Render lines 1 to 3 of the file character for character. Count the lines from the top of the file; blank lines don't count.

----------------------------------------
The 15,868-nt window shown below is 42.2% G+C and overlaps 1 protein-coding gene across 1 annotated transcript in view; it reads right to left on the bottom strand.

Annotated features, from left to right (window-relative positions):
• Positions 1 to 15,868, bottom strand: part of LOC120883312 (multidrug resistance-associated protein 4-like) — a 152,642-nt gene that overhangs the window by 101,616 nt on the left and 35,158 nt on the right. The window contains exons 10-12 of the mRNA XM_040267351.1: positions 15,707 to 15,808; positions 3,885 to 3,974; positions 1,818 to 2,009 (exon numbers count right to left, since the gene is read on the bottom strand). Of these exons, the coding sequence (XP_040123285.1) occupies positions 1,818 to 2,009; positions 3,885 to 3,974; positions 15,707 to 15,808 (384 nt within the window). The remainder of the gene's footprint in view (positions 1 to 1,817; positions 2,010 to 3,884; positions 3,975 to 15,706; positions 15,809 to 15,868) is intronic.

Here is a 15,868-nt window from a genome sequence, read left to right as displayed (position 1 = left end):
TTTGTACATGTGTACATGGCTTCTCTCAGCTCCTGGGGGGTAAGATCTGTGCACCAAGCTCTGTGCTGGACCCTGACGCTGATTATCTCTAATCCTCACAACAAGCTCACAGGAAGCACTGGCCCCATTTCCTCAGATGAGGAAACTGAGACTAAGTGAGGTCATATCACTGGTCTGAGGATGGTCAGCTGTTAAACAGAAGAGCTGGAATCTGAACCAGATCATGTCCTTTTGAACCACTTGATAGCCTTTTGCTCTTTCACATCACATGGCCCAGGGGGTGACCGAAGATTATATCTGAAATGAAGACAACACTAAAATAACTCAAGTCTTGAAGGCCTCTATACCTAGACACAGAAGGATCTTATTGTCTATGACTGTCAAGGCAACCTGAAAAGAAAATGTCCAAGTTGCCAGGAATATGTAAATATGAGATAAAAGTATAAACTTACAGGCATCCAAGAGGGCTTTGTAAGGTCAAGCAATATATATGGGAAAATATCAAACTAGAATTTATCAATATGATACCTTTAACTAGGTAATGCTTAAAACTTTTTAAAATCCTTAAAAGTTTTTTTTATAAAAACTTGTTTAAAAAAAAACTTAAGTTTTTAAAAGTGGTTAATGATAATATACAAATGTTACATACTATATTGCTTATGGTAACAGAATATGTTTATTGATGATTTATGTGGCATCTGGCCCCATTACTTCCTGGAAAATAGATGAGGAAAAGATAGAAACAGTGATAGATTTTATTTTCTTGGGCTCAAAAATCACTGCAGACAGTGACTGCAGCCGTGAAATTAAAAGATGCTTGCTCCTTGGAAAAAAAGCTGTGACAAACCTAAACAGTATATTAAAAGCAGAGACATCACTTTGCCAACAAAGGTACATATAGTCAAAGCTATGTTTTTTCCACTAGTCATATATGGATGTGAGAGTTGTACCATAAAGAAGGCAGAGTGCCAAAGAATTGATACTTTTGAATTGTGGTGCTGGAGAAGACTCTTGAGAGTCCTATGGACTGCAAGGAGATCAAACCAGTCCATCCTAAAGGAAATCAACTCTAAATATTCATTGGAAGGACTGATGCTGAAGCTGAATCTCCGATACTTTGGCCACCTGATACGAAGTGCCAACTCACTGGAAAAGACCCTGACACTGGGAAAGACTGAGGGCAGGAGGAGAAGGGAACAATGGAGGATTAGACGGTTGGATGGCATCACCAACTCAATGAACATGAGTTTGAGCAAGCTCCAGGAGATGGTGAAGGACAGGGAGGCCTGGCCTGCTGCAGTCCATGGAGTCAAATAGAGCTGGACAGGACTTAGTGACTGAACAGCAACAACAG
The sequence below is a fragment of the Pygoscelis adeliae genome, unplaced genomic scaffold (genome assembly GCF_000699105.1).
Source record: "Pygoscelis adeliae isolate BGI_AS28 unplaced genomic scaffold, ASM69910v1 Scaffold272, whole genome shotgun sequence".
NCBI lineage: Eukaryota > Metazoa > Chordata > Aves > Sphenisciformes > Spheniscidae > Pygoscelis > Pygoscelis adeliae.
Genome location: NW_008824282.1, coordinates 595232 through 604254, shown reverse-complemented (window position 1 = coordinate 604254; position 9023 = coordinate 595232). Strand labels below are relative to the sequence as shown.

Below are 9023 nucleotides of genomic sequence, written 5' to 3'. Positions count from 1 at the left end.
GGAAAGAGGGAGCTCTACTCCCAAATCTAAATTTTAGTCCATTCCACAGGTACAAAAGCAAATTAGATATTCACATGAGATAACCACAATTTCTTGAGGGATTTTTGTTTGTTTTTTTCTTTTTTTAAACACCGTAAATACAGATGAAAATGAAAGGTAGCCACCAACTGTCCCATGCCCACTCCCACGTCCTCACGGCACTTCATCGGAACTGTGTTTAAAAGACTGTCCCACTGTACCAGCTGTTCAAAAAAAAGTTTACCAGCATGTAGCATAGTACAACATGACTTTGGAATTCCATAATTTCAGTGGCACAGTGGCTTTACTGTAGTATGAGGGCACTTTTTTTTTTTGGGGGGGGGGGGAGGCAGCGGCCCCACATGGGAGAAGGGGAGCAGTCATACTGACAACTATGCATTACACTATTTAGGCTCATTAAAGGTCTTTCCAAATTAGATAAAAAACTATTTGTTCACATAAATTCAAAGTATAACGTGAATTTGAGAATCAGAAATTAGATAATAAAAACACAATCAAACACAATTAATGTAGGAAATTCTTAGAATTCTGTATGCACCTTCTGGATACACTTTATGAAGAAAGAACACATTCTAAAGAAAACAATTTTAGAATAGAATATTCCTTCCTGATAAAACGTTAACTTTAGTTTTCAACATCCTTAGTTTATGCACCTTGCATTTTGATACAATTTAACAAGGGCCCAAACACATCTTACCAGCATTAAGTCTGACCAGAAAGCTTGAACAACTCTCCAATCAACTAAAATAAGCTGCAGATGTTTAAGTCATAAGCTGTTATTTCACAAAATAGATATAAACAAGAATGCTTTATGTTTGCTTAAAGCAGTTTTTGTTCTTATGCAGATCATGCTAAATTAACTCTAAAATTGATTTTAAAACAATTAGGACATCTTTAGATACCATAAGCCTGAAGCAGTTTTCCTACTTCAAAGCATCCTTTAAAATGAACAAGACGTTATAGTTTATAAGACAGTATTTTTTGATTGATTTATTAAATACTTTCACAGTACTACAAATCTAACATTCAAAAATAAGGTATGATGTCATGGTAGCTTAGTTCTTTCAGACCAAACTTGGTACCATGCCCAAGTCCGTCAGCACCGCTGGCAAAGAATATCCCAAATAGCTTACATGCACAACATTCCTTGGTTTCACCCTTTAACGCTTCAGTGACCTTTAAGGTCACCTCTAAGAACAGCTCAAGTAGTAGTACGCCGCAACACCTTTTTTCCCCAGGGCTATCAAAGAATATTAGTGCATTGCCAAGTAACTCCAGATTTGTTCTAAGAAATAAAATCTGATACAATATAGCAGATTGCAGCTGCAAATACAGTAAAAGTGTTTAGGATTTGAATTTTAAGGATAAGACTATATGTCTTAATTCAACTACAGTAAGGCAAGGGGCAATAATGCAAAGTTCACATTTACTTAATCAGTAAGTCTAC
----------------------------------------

The 15,868-nt window shown below is 42.2% G+C and overlaps 1 protein-coding gene across 1 annotated transcript in view; it reads right to left on the bottom strand.

Annotated features, from left to right (window-relative positions):
• Positions 1 to 15,868, bottom strand: part of LOC120883312 (multidrug resistance-associated protein 4-like) — a 152,642-nt gene that overhangs the window by 101,616 nt on the left and 35,158 nt on the right. The window contains exons 10-12 of the mRNA XM_040267351.1: positions 15,707 to 15,808; positions 3,885 to 3,974; positions 1,818 to 2,009 (exon numbers count right to left, since the gene is read on the bottom strand). Of these exons, the coding sequence (XP_040123285.1) occupies positions 1,818 to 2,009; positions 3,885 to 3,974; positions 15,707 to 15,808 (384 nt within the window). The remainder of the gene's footprint in view (positions 1 to 1,817; positions 2,010 to 3,884; positions 3,975 to 15,706; positions 15,809 to 15,868) is intronic.